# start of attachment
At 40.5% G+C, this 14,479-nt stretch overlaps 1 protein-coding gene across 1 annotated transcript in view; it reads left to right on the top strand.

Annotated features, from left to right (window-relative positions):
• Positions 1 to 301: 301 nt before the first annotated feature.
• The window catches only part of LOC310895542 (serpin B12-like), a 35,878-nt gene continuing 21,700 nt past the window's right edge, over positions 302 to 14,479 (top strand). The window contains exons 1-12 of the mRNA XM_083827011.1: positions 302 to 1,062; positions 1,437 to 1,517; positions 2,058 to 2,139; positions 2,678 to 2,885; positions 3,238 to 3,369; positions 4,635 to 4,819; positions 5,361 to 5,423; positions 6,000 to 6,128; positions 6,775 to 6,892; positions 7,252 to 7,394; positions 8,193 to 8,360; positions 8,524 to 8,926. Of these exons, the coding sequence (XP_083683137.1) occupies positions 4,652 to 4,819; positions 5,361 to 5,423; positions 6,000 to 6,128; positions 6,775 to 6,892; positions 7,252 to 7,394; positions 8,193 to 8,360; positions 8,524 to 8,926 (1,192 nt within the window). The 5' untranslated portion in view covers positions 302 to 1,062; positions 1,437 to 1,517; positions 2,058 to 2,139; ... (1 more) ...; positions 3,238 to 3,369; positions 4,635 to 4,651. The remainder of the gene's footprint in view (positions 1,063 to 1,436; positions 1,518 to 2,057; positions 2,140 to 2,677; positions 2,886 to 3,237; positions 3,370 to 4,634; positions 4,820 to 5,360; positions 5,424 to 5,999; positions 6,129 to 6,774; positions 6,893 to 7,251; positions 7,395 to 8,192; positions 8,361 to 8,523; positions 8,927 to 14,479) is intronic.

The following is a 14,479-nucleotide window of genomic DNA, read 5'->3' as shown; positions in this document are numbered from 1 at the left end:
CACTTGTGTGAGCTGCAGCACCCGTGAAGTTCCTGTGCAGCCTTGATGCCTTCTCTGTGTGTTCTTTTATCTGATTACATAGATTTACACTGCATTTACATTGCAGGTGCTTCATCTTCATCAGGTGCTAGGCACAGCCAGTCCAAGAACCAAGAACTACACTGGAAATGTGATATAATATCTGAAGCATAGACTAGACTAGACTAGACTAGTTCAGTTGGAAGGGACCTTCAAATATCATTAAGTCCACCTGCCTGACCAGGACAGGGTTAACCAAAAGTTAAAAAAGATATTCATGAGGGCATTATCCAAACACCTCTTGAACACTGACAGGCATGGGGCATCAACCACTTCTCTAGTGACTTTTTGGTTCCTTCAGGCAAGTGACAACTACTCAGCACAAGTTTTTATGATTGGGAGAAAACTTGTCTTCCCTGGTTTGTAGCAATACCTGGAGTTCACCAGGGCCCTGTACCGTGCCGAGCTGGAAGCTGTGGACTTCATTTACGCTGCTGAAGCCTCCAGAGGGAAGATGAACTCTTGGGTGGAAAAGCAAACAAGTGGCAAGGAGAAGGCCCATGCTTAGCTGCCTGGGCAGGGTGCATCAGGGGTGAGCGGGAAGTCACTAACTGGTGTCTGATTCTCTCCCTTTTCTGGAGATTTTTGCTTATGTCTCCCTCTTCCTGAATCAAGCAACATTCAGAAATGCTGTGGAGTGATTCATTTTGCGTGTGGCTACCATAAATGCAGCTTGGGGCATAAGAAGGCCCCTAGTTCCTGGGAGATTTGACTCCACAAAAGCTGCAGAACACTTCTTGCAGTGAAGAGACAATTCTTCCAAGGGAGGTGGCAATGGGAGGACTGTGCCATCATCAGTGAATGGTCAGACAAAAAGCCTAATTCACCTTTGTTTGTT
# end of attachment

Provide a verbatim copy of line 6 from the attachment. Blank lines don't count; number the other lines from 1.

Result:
CACTTGTGTGAGCTGCAGCACCCGTGAAGTTCCTGTGCAGCCTTGATGCCTTCTCTGTGTGTTCTTTTATCTGATTACATAGATTTACACTGCATTTACATTGCAGGTGCTTCATCTTCATCAGGTGCTAGGCACAGCCAGTCCAAGAACCAAGAACTACACTGGAAATGTGATATAATATCTGAAGCATAGACTAGACTAGACTAGACTAGTTCAGTTGGAAGGGACCTTCAAATATCATTAAGTCCACCTGCCTGACCAGGACAGGGTTAACCAAAAGTTAAAAAAGATATTCATGAGGGCATTATCCAAACACCTCTTGAACACTGACAGGCATGGGGCATCAACCACTTCTCTAGTGACTTTTTGGTTCCTTCAGGCAAGTGACAACTACTCAGCACAAGTTTTTATGATTGGGAGAAAACTTGTCTTCCCTGGTTTGTAGCAATACCTGGAGTTCACCAGGGCCCTGTACCGTGCCGAGCTGGAAGCTGTGGACTTCATTTACGCTGCTGAAGCCTCCAGAGGGAAGATGAACTCTTGGGTGGAAAAGCAAACAAGTGGCAAGGAGAAGGCCCATGCTTAGCTGCCTGGGCAGGGTGCATCAGGGGTGAGCGGGAAGTCACTAACTGGTGTCTGATTCTCTCCCTTTTCTGGAGATTTTTGCTTATGTCTCCCTCTTCCTGAATCAAGCAACATTCAGAAATGCTGTGGAGTGATTCATTTTGCGTGTGGCTACCATAAATGCAGCTTGGGGCATAAGAAGGCCCCTAGTTCCTGGGAGATTTGACTCCACAAAAGCTGCAGAACACTTCTTGCAGTGAAGAGACAATTCTTCCAAGGGAGGTGGCAATGGGAGGACTGTGCCATCATCAGTGAATGGTCAGACAAAAAGCCTAATTCACCTTTGTTTGTT